Norbeck Research 117 Ruch St. Coplay, PA 18037
Frick 50 HP steam traction engine, built in 1919 by the Frick
Co., of Waynesboro, Pa., owner Ray Herr, Paradise, Pa.; 1918
Stanley steam car 20 HP, built by the Stanley brothers, Newton,
Mass., owner Marvin Klair of Wilmington, Delaware.
Photo is by Jack Norbeck at Rough and Tumble in Kinzers, Pa.
George Frick, who established the Frick Company, was born in
Lancaster County, Pennsylvania on a 500 acre farm purchased in 1733
by his great-great-grandfather from the Penns. George’s
grandfather, Abraham Frick, was a captain in the Revolution.
When George Frick was nine years old, his father left the home
of his Swiss ancestors in Lancaster County and moved the family to
the Cumberland Valley, near Quincy, Pa.
In 1848, George Frick began manufacturing grain cleaners and
horse powers in a weaving mill at Quincy. There, two years later,
he constructed his first steam engine. This was mounted on a wooden
frame and delivered two horsepower. In 1851 or 1852 he built a shop
on a farm near Ringgold and in 1853, established the Frick Company.
George Frick became a pioneer builder for four essential kinds of
equipment: steam engines, grain threshers, sawmills and
refrigerating systems. Frick sawmills, introduced in 1875, were
later built in quantities up to a thousand or more a year. Frick
refrigerating, air conditioning, ice making and quick-freezing
systems have set the standards of dependability since 1882.
In the mid-1870’s the Frick Company began building its own
portable sawmills. The Centennial Exposition in Philadelphia,
Pennsylvania, the engineering event of 1876, gave the highest award
in its class to a Frick farm steam engine, which carried the
‘ECLIPSE’ trademark for the first time. In 1880, a Frick
engine triumphed over 25 others from America, England and Europe at
the great exposition in Melbourne, Australia. The Frick or
‘Eclipse’ steam traction engine was built in Waynesboro,
Pa., from 1880 until 1936.
In 1894, the East St. Louis Ice and Cold Storage plant, the
largest of its kind, installed a 125-ton Frick plate ice making
system and two compressors of 36-inch stroke, driven by compound
condensing engines. A third engine of the same type drove the
auxiliaries through a big jackshaft.
Two years later, Frick Company built for Armour and Company the
largest refrigerating machine in the world. This 30-foot giant had
a bore of 27 inches and a stroke of 48, and with its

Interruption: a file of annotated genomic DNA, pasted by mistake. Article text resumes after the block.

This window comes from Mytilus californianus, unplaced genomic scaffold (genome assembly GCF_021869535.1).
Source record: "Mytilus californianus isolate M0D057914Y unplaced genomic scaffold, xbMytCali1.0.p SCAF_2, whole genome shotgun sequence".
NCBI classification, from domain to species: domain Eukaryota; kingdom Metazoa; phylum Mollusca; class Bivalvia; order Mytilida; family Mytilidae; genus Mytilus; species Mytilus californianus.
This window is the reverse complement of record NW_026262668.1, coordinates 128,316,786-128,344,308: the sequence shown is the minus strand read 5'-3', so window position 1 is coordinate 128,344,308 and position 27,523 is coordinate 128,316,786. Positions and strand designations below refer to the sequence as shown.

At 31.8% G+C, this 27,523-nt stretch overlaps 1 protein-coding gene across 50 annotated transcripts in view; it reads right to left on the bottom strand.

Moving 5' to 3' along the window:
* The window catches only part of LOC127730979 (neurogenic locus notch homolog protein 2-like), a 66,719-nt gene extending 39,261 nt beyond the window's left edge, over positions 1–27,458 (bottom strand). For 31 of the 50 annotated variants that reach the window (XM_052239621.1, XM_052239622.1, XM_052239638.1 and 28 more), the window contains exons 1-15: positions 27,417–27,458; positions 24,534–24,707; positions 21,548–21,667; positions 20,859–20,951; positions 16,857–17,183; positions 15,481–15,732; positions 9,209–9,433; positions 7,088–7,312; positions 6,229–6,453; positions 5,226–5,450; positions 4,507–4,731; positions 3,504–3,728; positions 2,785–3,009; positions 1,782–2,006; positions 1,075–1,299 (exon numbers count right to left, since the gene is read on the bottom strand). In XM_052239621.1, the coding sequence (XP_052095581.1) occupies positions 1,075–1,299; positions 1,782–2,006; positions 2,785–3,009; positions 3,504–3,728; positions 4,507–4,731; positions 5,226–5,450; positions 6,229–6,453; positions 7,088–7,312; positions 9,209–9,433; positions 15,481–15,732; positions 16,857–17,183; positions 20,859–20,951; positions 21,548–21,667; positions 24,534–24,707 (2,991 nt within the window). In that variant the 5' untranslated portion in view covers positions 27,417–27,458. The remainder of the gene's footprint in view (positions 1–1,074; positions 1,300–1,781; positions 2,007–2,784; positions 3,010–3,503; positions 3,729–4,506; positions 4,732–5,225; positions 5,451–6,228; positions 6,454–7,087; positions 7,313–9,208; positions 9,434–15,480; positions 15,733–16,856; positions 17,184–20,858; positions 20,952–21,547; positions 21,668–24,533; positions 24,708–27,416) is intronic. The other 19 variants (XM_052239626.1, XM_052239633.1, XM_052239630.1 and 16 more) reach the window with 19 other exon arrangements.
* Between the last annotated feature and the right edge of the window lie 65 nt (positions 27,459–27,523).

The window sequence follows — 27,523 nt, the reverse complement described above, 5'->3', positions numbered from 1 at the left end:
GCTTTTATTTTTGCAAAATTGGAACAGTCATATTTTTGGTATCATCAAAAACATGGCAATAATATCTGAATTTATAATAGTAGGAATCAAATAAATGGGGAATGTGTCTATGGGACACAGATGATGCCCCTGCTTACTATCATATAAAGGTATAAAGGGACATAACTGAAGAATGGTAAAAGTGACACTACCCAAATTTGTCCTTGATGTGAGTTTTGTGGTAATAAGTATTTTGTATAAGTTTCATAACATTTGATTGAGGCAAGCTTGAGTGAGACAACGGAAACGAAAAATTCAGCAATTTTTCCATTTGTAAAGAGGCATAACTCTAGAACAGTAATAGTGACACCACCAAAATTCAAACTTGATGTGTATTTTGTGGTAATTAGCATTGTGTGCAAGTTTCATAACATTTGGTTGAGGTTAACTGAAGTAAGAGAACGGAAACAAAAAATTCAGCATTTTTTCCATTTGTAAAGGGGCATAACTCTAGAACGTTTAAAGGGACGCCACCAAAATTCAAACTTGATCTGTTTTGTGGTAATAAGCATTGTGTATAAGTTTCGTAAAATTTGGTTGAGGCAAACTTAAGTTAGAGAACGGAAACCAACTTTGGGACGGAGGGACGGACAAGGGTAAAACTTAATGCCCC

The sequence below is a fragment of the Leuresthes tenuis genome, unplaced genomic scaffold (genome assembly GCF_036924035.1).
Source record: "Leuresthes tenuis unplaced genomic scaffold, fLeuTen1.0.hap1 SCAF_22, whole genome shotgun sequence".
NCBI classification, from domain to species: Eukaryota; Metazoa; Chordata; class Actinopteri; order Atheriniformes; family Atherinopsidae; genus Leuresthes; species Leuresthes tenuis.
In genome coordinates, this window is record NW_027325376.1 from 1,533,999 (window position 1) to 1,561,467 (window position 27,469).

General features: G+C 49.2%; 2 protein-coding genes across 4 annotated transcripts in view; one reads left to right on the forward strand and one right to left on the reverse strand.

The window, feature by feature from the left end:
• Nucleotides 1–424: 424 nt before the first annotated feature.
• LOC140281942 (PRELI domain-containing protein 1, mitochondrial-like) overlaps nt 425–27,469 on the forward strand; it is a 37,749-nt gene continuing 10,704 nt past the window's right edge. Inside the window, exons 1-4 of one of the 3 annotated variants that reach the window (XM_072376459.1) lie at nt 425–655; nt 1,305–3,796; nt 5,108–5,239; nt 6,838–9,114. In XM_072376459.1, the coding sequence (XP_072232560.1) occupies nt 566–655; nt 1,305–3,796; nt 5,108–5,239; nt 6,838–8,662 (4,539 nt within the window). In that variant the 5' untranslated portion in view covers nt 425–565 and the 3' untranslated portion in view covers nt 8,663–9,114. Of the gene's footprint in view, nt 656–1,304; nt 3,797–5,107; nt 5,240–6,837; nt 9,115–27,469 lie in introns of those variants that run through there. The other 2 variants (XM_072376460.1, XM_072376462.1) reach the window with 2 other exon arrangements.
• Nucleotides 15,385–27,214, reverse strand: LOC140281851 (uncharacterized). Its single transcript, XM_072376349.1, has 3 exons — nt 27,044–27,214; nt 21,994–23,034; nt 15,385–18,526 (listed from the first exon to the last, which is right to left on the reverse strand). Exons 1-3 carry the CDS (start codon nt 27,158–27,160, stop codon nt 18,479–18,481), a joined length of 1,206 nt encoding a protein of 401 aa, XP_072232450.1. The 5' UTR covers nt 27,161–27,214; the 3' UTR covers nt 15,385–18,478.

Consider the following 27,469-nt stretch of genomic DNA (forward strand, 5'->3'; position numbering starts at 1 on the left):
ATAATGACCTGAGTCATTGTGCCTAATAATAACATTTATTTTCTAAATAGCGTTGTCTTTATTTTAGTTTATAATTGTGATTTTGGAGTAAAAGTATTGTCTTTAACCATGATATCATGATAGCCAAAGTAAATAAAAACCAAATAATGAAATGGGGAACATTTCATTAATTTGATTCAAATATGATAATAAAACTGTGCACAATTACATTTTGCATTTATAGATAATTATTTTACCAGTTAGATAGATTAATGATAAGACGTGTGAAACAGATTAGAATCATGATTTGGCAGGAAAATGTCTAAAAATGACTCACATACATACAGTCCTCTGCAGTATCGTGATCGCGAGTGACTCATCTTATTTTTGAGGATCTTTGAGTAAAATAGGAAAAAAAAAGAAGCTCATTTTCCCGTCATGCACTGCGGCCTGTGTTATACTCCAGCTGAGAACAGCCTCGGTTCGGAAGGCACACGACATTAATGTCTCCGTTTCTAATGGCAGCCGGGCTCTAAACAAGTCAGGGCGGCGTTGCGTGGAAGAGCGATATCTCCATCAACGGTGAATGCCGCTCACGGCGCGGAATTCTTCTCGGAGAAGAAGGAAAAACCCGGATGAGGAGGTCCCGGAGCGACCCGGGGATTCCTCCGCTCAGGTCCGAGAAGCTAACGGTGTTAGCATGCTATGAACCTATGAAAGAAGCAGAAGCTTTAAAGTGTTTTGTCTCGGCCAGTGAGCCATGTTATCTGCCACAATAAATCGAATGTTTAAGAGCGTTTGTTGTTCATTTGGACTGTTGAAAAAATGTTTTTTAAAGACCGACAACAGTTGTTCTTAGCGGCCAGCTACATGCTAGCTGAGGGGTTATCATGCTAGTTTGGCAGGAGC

tandem-compound engine measured 59 feet long. This big unit was
operated day and night, continuously for 35 years and was in
reserve service another five years.
Today, the Frick Company is still in business making
refrigerating machinery and air conditioning. Their home office is
France Stanley and Freelan Stanley built their first steam car
in 1897. In 1906, their steamer set a mile-speed world record. The
car hit speeds of 127.66 miles per hour. Mr. Fred Marriott drove
the Stanley Steamer Car that set the record at Ormond Beach,
Florida on January 21 to 28, 1906. The car was demolished on
January 27, 1907, hitting over 190 miles per hour.
The Stanley Steamer Car model 76, 20 HP, five passenger, sold
fully equipped, for around $1,700 F.O.B. at Newton, Massachusetts.
The model 76 five passenger touring cars used a 23 inch boiler and
a 20 HP 4 x 5 engine. Lighting outfit consisted of electric dash
light, combination oil and electric side and tail lights,
electrically ignited gas headlights with Prest O-Lite tank and a
Willard 6-80 storage battery. The water tank with outside filler
was at the rear and held 45 gallons.
When the car was going 30 miles per hour, the steam engine would
make only 420 revolutions per minute. The condensor at the front of
the car received all the exhaust steam from the engine, then
condensed it back to water, which flowed by gravity down to the
tank and was good for about 100 miles. The last Stanley Steamers
were sold in 1924.
Information for this article came from the Encyclopedia of
American Steam Traction Engines and Mr. Marvin W. Klair,